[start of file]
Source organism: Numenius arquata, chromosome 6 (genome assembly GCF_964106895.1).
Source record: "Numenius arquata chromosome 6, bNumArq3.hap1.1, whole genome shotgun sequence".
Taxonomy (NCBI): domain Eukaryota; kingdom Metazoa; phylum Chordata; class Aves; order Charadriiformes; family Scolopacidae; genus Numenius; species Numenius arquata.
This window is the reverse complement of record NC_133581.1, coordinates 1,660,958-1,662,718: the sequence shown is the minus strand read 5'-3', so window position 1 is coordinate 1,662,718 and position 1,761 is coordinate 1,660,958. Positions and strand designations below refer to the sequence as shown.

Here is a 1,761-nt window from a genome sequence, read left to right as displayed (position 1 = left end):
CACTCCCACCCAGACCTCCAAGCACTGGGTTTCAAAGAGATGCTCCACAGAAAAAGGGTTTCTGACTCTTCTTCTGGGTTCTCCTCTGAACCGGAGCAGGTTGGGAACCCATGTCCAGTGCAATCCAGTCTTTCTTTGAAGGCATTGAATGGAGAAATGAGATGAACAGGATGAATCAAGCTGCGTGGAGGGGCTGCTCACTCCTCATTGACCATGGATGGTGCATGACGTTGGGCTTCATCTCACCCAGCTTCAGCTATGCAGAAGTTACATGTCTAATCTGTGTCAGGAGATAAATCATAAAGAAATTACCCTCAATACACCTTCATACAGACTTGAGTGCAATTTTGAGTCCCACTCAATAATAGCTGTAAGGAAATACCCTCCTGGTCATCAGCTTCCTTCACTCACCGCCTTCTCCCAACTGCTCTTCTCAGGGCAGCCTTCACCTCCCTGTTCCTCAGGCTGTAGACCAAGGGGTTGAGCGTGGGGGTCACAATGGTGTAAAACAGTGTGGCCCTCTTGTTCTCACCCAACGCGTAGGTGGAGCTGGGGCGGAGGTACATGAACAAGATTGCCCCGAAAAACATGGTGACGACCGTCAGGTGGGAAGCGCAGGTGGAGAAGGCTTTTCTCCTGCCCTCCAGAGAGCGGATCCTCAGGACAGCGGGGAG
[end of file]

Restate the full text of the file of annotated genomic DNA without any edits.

Source organism: Numenius arquata, chromosome 6 (genome assembly GCF_964106895.1).
Source record: "Numenius arquata chromosome 6, bNumArq3.hap1.1, whole genome shotgun sequence".
Taxonomy (NCBI): domain Eukaryota; kingdom Metazoa; phylum Chordata; class Aves; order Charadriiformes; family Scolopacidae; genus Numenius; species Numenius arquata.
This window is the reverse complement of record NC_133581.1, coordinates 1,660,958-1,662,718: the sequence shown is the minus strand read 5'-3', so window position 1 is coordinate 1,662,718 and position 1,761 is coordinate 1,660,958. Positions and strand designations below refer to the sequence as shown.

Here is a 1,761-nt window from a genome sequence, read left to right as displayed (position 1 = left end):
CACTCCCACCCAGACCTCCAAGCACTGGGTTTCAAAGAGATGCTCCACAGAAAAAGGGTTTCTGACTCTTCTTCTGGGTTCTCCTCTGAACCGGAGCAGGTTGGGAACCCATGTCCAGTGCAATCCAGTCTTTCTTTGAAGGCATTGAATGGAGAAATGAGATGAACAGGATGAATCAAGCTGCGTGGAGGGGCTGCTCACTCCTCATTGACCATGGATGGTGCATGACGTTGGGCTTCATCTCACCCAGCTTCAGCTATGCAGAAGTTACATGTCTAATCTGTGTCAGGAGATAAATCATAAAGAAATTACCCTCAATACACCTTCATACAGACTTGAGTGCAATTTTGAGTCCCACTCAATAATAGCTGTAAGGAAATACCCTCCTGGTCATCAGCTTCCTTCACTCACCGCCTTCTCCCAACTGCTCTTCTCAGGGCAGCCTTCACCTCCCTGTTCCTCAGGCTGTAGACCAAGGGGTTGAGCGTGGGGGTCACAATGGTGTAAAACAGTGTGGCCCTCTTGTTCTCACCCAACGCGTAGGTGGAGCTGGGGCGGAGGTACATGAACAAGATTGCCCCGAAAAACATGGTGACGACCGTCAGGTGGGAAGCGCAGGTGGAGAAGGCTTTTCTCCTGCCCTCCAGAGAGCGGATCCTCAGGACAGCGGGGAG